Paul DesRosiers

The Next Right Thing: A Framework for Ethical Decision-Making

There are times in life and times in business that you just aren’t sure what to do next.  Maybe the future isn’t clear, or the horizon is so wide open that you’re not exactly sure in what direction to head.  What should you do next? According to author and virtual mentor Michael Hyatt, do the next right thing.

Start with figuring out where you want to end up: what is your goal?  Then, figure out the next step: what is the next task to complete to get you closer to that goal?  Figure out who you need to assist you in that endeavor: do you need the involvement of anyone else? If so, who?  Answer those questions and get started. It’s just that easy.  When you’re not certain what to do next, doing the next right thing will help ensure continued progress towards your stated goal or direction that you want to head.

It’s like driving a car at night.  You can only see to the length of the headlights, but you still complete the entire journey.  You don’t know what is down the road.  You don’t know what is hidden off in the woods, just outside the view of your headlights.  Yet you still make it to your destination.  Do the next right thing, however short that distance is, and the journey will unfold in due time.

Inactivity is not the solution.  Ruminating on alternatives and potential outcomes (a.k.a. analysis paralysis) or predicting the future will not help you take steps towards your goals.  Only action will do that.  Furthermore, considering all the negative consequences of an action will only paralyze you with fear.  Just ask Michael Hyatt and read his article.  He knows firsthand that worrying about the future will produce no gains.  He defines three steps to achieving your goal:

  • Forget about the final outcome.  Though you may be able to influence it, you can’t control it.
  • Figure out and focus on the next “right” action.  If you don’t know, use these tools to help find what is right:
    • Let your values guide you.  If you don’t know your primary values in life, use this handy tool to help with your investigation:
    • If there are multiple options, write the pros and cons of each.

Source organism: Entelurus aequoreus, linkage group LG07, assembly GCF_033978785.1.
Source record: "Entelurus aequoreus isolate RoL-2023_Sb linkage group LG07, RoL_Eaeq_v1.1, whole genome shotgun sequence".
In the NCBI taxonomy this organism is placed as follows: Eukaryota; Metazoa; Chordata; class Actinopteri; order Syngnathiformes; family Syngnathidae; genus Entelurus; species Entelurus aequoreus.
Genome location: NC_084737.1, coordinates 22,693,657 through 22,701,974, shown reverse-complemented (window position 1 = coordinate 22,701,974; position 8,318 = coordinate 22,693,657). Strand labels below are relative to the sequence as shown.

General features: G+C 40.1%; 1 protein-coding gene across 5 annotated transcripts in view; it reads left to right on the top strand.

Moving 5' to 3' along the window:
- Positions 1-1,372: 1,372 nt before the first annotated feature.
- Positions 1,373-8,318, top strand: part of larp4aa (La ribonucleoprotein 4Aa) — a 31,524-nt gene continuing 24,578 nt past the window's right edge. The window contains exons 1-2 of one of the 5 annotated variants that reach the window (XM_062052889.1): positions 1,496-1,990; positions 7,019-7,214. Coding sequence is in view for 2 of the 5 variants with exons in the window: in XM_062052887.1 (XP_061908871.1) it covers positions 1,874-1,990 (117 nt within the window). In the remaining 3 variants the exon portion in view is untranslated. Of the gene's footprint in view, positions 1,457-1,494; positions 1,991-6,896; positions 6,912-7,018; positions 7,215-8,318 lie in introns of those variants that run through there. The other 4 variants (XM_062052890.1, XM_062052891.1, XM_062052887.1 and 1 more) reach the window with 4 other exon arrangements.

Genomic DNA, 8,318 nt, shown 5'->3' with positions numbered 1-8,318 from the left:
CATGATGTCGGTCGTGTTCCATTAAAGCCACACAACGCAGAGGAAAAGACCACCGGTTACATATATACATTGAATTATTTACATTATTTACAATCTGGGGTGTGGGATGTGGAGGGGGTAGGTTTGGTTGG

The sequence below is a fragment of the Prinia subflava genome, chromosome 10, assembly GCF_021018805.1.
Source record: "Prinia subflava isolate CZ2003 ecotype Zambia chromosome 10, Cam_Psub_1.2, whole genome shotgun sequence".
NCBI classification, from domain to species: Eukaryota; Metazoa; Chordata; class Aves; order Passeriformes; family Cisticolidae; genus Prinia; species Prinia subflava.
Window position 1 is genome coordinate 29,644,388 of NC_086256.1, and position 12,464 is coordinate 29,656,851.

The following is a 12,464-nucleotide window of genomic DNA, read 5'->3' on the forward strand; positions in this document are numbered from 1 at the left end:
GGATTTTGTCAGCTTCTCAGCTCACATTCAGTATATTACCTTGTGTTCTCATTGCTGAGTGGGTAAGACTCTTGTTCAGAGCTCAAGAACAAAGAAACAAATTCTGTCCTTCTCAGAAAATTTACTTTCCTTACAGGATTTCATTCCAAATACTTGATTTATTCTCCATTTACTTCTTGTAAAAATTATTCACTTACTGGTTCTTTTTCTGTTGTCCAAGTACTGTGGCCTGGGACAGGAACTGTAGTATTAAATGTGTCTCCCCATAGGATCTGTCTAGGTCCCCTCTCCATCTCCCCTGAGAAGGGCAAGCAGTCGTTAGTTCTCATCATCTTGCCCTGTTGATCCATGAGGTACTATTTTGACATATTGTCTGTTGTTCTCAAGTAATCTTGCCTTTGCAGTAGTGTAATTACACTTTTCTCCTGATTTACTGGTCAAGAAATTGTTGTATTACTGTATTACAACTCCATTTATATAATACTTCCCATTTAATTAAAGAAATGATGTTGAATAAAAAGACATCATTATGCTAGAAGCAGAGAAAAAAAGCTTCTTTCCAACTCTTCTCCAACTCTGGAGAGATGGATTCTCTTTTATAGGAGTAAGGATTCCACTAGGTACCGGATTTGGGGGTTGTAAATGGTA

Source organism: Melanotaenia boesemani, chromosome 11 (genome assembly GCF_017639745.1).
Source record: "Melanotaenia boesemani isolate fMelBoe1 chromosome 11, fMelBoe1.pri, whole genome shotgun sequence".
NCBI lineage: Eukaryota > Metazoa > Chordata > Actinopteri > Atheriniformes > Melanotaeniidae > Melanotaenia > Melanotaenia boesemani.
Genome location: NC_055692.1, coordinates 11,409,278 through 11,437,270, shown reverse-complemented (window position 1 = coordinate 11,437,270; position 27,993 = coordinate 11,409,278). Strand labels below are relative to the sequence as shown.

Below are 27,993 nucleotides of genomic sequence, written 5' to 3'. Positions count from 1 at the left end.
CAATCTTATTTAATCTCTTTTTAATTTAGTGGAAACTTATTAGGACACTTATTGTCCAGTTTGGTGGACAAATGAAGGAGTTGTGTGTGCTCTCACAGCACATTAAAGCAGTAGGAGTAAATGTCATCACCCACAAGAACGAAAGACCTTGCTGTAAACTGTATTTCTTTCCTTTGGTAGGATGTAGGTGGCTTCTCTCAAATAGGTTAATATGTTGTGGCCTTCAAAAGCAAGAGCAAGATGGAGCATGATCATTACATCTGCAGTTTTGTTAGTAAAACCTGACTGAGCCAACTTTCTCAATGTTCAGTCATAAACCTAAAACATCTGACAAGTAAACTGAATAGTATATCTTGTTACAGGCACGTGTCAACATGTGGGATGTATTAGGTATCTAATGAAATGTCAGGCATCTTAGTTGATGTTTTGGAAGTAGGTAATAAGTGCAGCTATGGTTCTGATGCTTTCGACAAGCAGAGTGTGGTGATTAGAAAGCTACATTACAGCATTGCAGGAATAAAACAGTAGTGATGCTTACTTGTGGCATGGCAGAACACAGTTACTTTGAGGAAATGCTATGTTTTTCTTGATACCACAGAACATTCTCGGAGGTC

• If there is only one option, and it seems unfavorable, evaluate the pros and cons of either taking that action or not taking that action.  There really are two options here.  What are the benefits of that action and what are the drawbacks?  If you choose not to take the action, what are the benefits of that and what are the consequences?
  • Do something! Take that first step, even if you don’t have clarity. As Hyatt says, “clarity comes when you move toward your destination and correct along the way.”

I'd like to add a fourth step to ensure continued, measurable success over time:

  • Establish a plan to monitor your progress.  Consider the direction in which you are headed, not the final destination.  From time to time, review that roadmap to ensure you’re still on right track to achieve your goal.

Hyatt’s approach is very similar to the one outlined by Sarash D. Sarasvathy of the University of Virginia’s Darden School of Business. Her approach is the time-proven process of dealing with uncertainty: Act, Learn, Build, Repeat.  Based on Sarasvathy’s research, entrepreneurs act, learn from what they find, build upon that learning, and then act again. More specifically, they:

  1. Start with desire
  2. Take a smart step as quickly as possible towards that goal
  3. Review results and build upon what they’ve learned
  4. Repeat

Two additional points to keep in mind:

  1. You can only make a decision with the information you have at this moment.  Don’t second-guess or try to predict future events – make the best decision possible with the facts that are available now.  
  1. Accept that you can’t figure out (or control) the whole future.  Be comfortable and willing to change course if you begin to stray from the established path.

Speaking of comfort: in order to excel, you need to “put yourself out there,” i.e. take chances and make it happen.  You need to be comfortable being uncomfortable.  That’s the only way to develop new skills and improve upon your existing skills.  No one gets better by competing against a lesser opponent.  That might be how you ensure success, but it’s not how to develop or improve.

At AdvantageCS, we’ve been “out there” for a very long time and have a proven track record of helping our customers transition from one business-critical software package to another.  We’ve talked with a multitude of companies around the world, listened to their stated goals, and heard the direction that they intend to head.  We’ve been there to provide guidance and assistance in their efforts and to be involved in those efforts as a long-term valued partner, not just a participant. 

What’s your “next right thing” and how can AdvantageCS help?

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